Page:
The Reporter-Herald took second in our Valentine’s Day engagement project, but will win a bigger box of candy this year. Second-place in fall engagement goes to the Berkshire Eagle for its scary photo both (moved to second in the listing below).

The Reporter-Herald won 105 votes (41 percent), well ahead of the Eagle at 88 votes and 34 percent. The Daily Freeman and Marin Independent Journal tied for third place with 21 votes each.

Congratulations to Jessica Benes and her colleagues. The candy will go out today.

Halloween is a good day to launch voting for the best fall engagement project at Digital First Media.

Early in October, I sought nominations. Now it’s your turn to vote for the best. Please read all the nominations, then come back up to vote.

Some of them have been edited slightly, mostly because they referred to events that were upcoming but have now passed. I have asked the nominators for updates where appropriate. I have included the updates I received, and will add others if I receive them. (And, if I’ve missed an entry, please let me know right away!)

I should make one point clear before you vote: The entries didn’t have to be specifically fall-themed (Halloween, leaves, elections, football, etc.). If you engaged your community this fall, your project is eligible. So go ahead and vote (and encourage your colleagues and community to vote). I will close the voting Monday night and announce the winner on Tuesday. I’ll send a Priority Mail box stuffed with Halloween candy to the winning newsroom.

The nominees are posted below, first those submitted in the comments on my first blog post, in the order I received them, then those submitted through a DFM Google group, then one submitted by email:

Reporter-Herald

Reporter Herald stories about Vietnam veterans

Jessica Benes’ nomination:

The Associated Veteran’s Club in Loveland is honoring Vietnam Vets this Veteran’s Day, welcoming them home since the Vietnam War was not a pleasant war to be part of. I am writing a weekly series on Vietnam vets, highlighting a few local ones, and inviting the community to call a Google Voice number and leave messages of thanks to Vietnam vets. Those calls will be posted online with photos and transcribed in the paper for a Veteran’s Day story.

This will be our Sunday package on Nov. 10. So the big story will be Nov. 10 rather than Nov. 11. Here are some links following. In addition, I’ve been adding a Storify slideshow of Tout videos and quotes to each story, adding to the Storify as I complete another vet story.

(more…)

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I spent last week visiting four Digital First newsrooms in New England.

On Tuesday, I collaborated with several colleagues on an engagement workshop for Digital First colleagues in New England and New York.

Here are the slides that Mandy Jenkins, Ivan Lajara and I used in the workshop.

Laura Lofgren used this presentation on engaging through Facebook.

Mandy used these links in her presentations:

New Haven Register live events

Scribble Market

Tout

Berkshire Eagle sports page (to show sports SocialWire)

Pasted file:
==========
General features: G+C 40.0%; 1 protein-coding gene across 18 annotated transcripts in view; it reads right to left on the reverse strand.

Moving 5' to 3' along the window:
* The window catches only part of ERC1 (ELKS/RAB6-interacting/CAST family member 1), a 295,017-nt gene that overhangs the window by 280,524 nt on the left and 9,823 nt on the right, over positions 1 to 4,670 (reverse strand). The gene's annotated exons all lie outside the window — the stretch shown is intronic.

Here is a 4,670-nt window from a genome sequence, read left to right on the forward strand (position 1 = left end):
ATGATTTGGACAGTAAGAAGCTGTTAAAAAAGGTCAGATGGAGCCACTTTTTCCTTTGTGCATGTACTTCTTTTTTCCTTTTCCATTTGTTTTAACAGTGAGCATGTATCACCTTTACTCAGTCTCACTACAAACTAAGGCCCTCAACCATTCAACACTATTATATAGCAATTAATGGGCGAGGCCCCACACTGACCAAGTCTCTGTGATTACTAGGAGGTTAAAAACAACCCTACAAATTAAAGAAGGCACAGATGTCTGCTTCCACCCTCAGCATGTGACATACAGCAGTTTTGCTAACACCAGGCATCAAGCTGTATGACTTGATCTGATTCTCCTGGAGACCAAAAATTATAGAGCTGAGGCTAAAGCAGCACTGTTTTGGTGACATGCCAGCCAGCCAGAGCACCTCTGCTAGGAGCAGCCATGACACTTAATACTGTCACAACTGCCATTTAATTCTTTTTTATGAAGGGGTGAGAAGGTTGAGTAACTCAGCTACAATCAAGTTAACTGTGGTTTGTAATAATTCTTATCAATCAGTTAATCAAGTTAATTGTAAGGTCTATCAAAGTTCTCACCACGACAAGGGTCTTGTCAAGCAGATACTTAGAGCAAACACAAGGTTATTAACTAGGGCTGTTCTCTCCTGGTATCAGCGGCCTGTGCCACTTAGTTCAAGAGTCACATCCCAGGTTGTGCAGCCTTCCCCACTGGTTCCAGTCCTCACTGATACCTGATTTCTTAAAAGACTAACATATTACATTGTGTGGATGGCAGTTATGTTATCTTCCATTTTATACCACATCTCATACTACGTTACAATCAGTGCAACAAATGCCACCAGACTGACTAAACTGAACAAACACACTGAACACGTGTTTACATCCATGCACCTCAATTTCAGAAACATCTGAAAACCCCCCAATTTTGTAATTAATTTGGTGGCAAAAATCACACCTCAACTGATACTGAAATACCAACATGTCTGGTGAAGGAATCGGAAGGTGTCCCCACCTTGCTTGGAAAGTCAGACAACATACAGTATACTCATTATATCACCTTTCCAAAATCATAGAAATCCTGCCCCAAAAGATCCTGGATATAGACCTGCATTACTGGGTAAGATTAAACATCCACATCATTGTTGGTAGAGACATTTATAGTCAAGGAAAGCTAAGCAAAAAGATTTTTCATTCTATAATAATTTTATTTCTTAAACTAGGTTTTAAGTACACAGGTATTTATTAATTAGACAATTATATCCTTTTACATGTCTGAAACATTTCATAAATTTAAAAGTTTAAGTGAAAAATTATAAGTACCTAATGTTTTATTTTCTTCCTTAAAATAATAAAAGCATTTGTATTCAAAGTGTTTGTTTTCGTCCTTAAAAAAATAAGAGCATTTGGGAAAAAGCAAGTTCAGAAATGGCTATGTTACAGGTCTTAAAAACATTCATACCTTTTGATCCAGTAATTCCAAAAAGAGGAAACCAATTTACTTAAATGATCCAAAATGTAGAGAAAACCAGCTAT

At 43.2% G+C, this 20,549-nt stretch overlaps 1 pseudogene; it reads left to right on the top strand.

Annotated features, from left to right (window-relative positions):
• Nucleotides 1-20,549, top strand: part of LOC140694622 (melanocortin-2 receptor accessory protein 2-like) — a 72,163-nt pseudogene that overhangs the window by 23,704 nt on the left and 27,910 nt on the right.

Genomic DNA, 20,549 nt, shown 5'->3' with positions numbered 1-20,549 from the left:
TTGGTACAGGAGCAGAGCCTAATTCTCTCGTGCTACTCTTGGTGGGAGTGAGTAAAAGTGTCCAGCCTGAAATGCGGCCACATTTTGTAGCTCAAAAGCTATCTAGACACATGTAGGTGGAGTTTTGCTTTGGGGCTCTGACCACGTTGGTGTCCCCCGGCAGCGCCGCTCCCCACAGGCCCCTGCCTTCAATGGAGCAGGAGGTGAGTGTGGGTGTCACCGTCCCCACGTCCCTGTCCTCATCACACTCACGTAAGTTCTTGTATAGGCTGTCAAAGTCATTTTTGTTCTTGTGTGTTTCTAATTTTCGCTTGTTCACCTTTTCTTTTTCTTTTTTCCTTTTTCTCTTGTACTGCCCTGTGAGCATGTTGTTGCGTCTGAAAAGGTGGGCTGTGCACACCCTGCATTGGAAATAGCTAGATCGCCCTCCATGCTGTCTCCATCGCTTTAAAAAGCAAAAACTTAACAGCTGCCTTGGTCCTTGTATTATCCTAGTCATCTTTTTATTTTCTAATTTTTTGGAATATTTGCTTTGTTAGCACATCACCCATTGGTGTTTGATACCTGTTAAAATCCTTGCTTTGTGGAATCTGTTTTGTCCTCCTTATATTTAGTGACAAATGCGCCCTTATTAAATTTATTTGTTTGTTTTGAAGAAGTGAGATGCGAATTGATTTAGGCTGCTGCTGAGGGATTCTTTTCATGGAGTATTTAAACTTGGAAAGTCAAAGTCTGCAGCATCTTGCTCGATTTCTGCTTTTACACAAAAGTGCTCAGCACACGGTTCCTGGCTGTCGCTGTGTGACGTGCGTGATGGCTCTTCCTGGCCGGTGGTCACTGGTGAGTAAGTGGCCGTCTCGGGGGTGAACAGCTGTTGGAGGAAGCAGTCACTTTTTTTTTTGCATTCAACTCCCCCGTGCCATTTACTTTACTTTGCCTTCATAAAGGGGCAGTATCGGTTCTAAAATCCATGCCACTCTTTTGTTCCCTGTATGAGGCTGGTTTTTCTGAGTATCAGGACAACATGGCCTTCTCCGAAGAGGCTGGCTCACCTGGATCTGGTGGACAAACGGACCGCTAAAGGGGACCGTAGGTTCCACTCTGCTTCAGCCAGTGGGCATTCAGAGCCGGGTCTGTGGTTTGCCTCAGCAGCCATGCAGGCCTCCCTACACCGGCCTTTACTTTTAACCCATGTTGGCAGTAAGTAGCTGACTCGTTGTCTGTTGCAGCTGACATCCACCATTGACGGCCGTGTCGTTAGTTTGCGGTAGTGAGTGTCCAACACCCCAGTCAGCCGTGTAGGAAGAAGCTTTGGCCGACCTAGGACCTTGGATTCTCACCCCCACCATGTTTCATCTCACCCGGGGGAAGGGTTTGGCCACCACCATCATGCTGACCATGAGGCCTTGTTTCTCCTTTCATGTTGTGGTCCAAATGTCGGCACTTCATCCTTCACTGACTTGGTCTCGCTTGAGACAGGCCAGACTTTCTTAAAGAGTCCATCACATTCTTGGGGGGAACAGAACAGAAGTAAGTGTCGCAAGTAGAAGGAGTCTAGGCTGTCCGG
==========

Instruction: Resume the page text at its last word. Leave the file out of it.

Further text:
Berkshire Eagle SocialWire

These links relate to Ivan’s presentations:

Flickr map

Statigram

Twitter Advanced Search

Google Images

TinEye

Karma Decay

Curation in journalism

Google Glass and journalism

Ivan’s Google Glass posts curated on RebelMouse

Google Glass photos

Reddit AMA on Google Glass

Ivan’s Glassplainer Touts

Storify bookmarklet

Using the RebelMouse bookmarklet

Kelly Fincham’s Updated guide to Storify for journalists

Storify best practices

RebelMouse How-tos

Getting started on RebelMouse

DFMchat on RebelMouse and Storify

Earlier posts on this blog relating to topics we discussed in the engagement workshop:

What does community engagement mean?

Facebook news-feed changes mean newsrooms need new engagement strategies

Community fun drives Facebook engagement

‘Remember when?’ photos have great engagement potential

Don’t be selfish on Twitter; tweeting useful information is good business

Advice for building engagement through newsroom Twitter accounts

Links to all my #twutorial blog posts

Other workshops I did in the New England newsrooms related to these posts:

How a Digital First approach guides a journalist’s work

Make every word count

Strong from the start

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What is your newsroom doing to engage your community this month?

Fall offers a wide range of engagement opportunities:

  • Halloween is a time of fun for children and adults. You could invite people to submit photos or videos of costumes, then have community vote for the best costume (perhaps with awards in different categories: funny, scary, homemade, age groups, etc.). You could invite submissions for recipes for Halloween parties. You could map community haunted houses, Halloween events and lavishly decorated homes and yards.
  • Football provides engagement opportunities: seeking photos and videos from high school (or youth) games and/or from tailgate parties; fantasy leagues; predictions (high school, college and/or pro).
  • Maybe your local major league team is in the baseball post-season and you’re engaging around baseball. (more…)